#Hipsters are coughing up $300 for bespoke coronavirus face masks #FashionNews

Hipsters are coughing up $300 for bespoke coronavirus face masks

He’s making PPE for VIPs.

Brooklyn-based tailor Yosel Tiefenbrun is accustomed to whipping up $8,000 bespoke men’s suits that can require some 80 hours of work to construct. But these days, the Crown Heights-based sewing superstar is switching gears: cranking out bespoke masks that sell for up to $300 apiece.

“We have to keep safe, but if you’re going to wear [a mask], you might as well wear it in style,” Tiefenbrun, 30, tells The Post. “You want to look good in it.”

Tiefenbrun, a bespectacled Orthodox Jew with a haute hipster edge, is joining the ranks of upscale designers cashing in on the new need for stylish protective gear as their most glitzy endeavors take a back seat due to the coronavirus.

While a majority of Tiefenbrun’s orders are for the $50 versions of the face covering, Tiefenbrun also offers up a deluxe $300 option, hand-stitched and custom-designed using exclusive patterns that require a Skype session to design. All are made with cottons imported from Italy and feature flawless seams.

Tiefenbrun, a New York native who was raised in London, became a rabbi in Singapore — but a second calling came after he studied at the Savile Row Academy. He went on to launch his namesake business in New York City three and a half years ago, and was the subject of a gushing GQ profile this past September. But when the pandemic struck, business came to a halt for the celebrated tailor, who has a team of six staffers at his East Williamsburg atelier.

“We were having our peak as we were going into this time,” he says. “We went two months pretty much without suit sales . . . We said, ‘OK, we can wait, and keep it shut.’ ”

featuresSavile Row tailor turning to mask-makercourtesy of the brand

Customers love the hand-cut seersucker masks made at Yosel Tiefenbrun’s Williamsburg atelier.

Yosel Tiefenbrun

featuresSavile Row tailor turning to mask-makercourtesy of the brand

The masks are designed to fit with beards and glasses.

Yosel Tiefenbrun

featuresSavile Row tailor turning to mask-makercourtesy of the brand

Yosel Tiefenbrun went from making upscale suits to masks that cost upward of $300.

Yosel Tiefenbrun

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As the lockdown stretched on, he and his staff pivoted to function — made fashionable.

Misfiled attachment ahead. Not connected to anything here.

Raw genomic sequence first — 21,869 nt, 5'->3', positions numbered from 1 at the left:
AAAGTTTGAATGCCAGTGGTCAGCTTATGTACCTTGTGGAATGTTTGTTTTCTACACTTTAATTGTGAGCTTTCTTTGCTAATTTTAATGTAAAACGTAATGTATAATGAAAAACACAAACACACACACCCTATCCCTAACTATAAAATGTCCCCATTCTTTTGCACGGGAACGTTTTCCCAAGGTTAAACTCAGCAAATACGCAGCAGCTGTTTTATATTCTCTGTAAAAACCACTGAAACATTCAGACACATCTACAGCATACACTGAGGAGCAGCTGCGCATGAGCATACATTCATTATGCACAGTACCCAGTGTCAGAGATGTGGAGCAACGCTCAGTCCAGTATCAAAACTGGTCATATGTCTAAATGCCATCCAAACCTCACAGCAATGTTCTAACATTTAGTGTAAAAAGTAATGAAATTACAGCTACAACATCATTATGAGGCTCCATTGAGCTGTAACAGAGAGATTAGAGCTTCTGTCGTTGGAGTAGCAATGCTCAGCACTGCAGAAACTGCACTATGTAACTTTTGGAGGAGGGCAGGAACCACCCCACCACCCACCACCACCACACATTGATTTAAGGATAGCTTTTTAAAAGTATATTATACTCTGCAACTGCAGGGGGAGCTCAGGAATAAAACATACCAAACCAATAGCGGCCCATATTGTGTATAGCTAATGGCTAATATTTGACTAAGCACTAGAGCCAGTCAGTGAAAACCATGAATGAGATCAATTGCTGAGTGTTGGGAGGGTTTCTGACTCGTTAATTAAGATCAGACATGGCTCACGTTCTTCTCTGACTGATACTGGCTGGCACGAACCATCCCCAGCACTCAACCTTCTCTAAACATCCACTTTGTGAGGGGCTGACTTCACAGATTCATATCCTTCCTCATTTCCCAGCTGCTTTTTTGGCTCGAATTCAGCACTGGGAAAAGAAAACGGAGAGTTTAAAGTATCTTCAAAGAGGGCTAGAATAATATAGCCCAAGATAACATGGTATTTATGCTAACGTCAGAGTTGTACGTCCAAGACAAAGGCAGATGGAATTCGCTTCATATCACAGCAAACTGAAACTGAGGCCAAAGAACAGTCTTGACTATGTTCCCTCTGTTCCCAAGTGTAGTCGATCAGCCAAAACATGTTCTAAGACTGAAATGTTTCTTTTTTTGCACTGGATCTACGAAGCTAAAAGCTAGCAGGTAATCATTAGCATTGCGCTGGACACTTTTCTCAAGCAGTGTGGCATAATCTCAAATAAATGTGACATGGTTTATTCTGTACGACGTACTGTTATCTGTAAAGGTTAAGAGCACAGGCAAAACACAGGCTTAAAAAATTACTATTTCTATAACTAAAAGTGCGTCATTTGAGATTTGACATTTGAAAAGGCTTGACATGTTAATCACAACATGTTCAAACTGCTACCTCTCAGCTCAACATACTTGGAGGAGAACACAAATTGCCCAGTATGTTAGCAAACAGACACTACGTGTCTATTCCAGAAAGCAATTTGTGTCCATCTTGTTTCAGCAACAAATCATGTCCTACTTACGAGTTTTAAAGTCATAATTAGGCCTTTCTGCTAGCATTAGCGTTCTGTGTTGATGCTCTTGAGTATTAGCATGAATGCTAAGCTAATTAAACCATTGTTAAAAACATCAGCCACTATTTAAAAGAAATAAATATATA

“Now we have full long days, starting early, finishing late. I feel like I’m starting a new business. It’s a different ballgame.”

The father of two is especially grateful for the new opportunity, having survived a case of COVID-19 in March that left him “out of commission for a week.”

“Once I got my antibody test, that’s when I decided to try to keep my business alive,” he says, referring to the tests which could indicate a person has fought the virus, but aren’t yet a proven immunity passport.

Now, his company’s motto, “Cloth for every occasion,” is being put to the test. And New Yorkers seem eager to put their money where their mouth is. In the past 10 or so days since taking orders for masks, he’s been buried in requests.

“They were raining in — messages left, right and center on social media,” says Tiefenbrun. Last week, one order came in for 30 masks — half male, half female, all seersucker.

Another priceless feature of his new specialty? It’s a perfect fit for the bearded and bespectacled. The masks are specifically designed so they alleviate pressure on the beard. They also contour on the nose to minimize fogging up glasses.

And while his shirts can go for up to about $600, the relatively affordable masks are finally giving his admirers the chance to own an accessible piece of clothing from his studio.

“Yosel’s work is so artistic, but it’s too fancy for me,” says Moshe Frank, an entrepreneur in Crown Heights, who’s loving his green hand-stitched mask. “This is the first affordable piece I could own.”

Even though he hasn’t saved up for a Tiefenbrun suit yet, Bentzy Plotkin, a 32-year-old film producer from Crown Heights loves his $50 green and blue seersucker mask, which doesn’t fog up his glasses. “I want to make sure he stays in business so when I do well I can buy a suit,” he says.

Tiefenbrun’s customers also say the hefty price tag is more palatable since they’re not exactly going out on the town these days.

“People used to say shoes are the most important thing,” Frank says. “Now a mask is what you spend your money on.”


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